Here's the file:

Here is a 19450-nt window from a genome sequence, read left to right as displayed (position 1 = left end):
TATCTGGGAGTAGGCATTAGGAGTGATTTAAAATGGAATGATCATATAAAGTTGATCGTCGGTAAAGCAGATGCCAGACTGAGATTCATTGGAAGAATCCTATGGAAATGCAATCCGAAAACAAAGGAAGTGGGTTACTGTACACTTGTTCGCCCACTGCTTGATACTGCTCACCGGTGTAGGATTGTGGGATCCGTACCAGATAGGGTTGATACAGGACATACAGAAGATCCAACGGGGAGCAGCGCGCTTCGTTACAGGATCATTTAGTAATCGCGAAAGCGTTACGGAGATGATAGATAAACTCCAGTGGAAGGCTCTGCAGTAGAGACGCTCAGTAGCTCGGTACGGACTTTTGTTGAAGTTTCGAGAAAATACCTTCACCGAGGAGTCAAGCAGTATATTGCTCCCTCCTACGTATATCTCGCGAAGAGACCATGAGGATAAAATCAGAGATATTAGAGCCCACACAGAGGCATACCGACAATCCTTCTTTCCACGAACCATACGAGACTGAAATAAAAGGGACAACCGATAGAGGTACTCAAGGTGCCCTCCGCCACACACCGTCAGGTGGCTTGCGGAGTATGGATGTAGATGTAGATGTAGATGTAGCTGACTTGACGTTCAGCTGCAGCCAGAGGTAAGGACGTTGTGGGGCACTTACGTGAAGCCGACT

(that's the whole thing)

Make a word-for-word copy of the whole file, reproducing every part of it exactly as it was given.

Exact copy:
Here is a 19450-nt window from a genome sequence, read left to right as displayed (position 1 = left end):
TATCTGGGAGTAGGCATTAGGAGTGATTTAAAATGGAATGATCATATAAAGTTGATCGTCGGTAAAGCAGATGCCAGACTGAGATTCATTGGAAGAATCCTATGGAAATGCAATCCGAAAACAAAGGAAGTGGGTTACTGTACACTTGTTCGCCCACTGCTTGATACTGCTCACCGGTGTAGGATTGTGGGATCCGTACCAGATAGGGTTGATACAGGACATACAGAAGATCCAACGGGGAGCAGCGCGCTTCGTTACAGGATCATTTAGTAATCGCGAAAGCGTTACGGAGATGATAGATAAACTCCAGTGGAAGGCTCTGCAGTAGAGACGCTCAGTAGCTCGGTACGGACTTTTGTTGAAGTTTCGAGAAAATACCTTCACCGAGGAGTCAAGCAGTATATTGCTCCCTCCTACGTATATCTCGCGAAGAGACCATGAGGATAAAATCAGAGATATTAGAGCCCACACAGAGGCATACCGACAATCCTTCTTTCCACGAACCATACGAGACTGAAATAAAAGGGACAACCGATAGAGGTACTCAAGGTGCCCTCCGCCACACACCGTCAGGTGGCTTGCGGAGTATGGATGTAGATGTAGATGTAGATGTAGCTGACTTGACGTTCAGCTGCAGCCAGAGGTAAGGACGTTGTGGGGCACTTACGTGAAGCCGACT